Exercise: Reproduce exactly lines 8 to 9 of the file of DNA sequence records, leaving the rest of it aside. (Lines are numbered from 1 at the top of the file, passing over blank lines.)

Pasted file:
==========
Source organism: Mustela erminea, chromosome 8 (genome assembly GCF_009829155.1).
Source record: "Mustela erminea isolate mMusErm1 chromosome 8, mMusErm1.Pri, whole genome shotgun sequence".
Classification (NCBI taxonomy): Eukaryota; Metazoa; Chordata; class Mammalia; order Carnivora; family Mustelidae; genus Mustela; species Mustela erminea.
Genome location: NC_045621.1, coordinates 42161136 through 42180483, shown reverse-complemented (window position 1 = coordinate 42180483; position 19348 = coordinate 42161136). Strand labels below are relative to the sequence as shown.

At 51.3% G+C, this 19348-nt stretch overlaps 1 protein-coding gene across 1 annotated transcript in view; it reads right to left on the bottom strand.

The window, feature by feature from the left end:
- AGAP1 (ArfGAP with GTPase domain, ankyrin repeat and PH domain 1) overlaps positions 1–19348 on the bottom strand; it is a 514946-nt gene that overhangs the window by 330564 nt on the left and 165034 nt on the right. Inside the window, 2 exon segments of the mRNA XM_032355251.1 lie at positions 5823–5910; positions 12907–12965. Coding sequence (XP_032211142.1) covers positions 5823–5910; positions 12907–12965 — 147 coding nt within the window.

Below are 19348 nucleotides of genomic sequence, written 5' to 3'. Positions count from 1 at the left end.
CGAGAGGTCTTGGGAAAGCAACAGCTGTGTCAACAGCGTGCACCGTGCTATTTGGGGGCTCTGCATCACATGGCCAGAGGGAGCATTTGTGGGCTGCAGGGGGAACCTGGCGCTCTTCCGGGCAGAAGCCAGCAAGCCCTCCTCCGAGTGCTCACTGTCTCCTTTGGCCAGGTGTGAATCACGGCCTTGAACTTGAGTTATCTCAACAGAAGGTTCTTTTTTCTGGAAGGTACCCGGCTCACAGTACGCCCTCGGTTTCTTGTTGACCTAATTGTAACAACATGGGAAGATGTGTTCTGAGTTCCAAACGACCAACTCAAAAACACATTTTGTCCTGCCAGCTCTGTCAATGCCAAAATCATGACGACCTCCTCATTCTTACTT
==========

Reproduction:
Below are 19348 nucleotides of genomic sequence, written 5' to 3'. Positions count from 1 at the left end.
CGAGAGGTCTTGGGAAAGCAACAGCTGTGTCAACAGCGTGCACCGTGCTATTTGGGGGCTCTGCATCACATGGCCAGAGGGAGCATTTGTGGGCTGCAGGGGGAACCTGGCGCTCTTCCGGGCAGAAGCCAGCAAGCCCTCCTCCGAGTGCTCACTGTCTCCTTTGGCCAGGTGTGAATCACGGCCTTGAACTTGAGTTATCTCAACAGAAGGTTCTTTTTTCTGGAAGGTACCCGGCTCACAGTACGCCCTCGGTTTCTTGTTGACCTAATTGTAACAACATGGGAAGATGTGTTCTGAGTTCCAAACGACCAACTCAAAAACACATTTTGTCCTGCCAGCTCTGTCAATGCCAAAATCATGACGACCTCCTCATTCTTACTT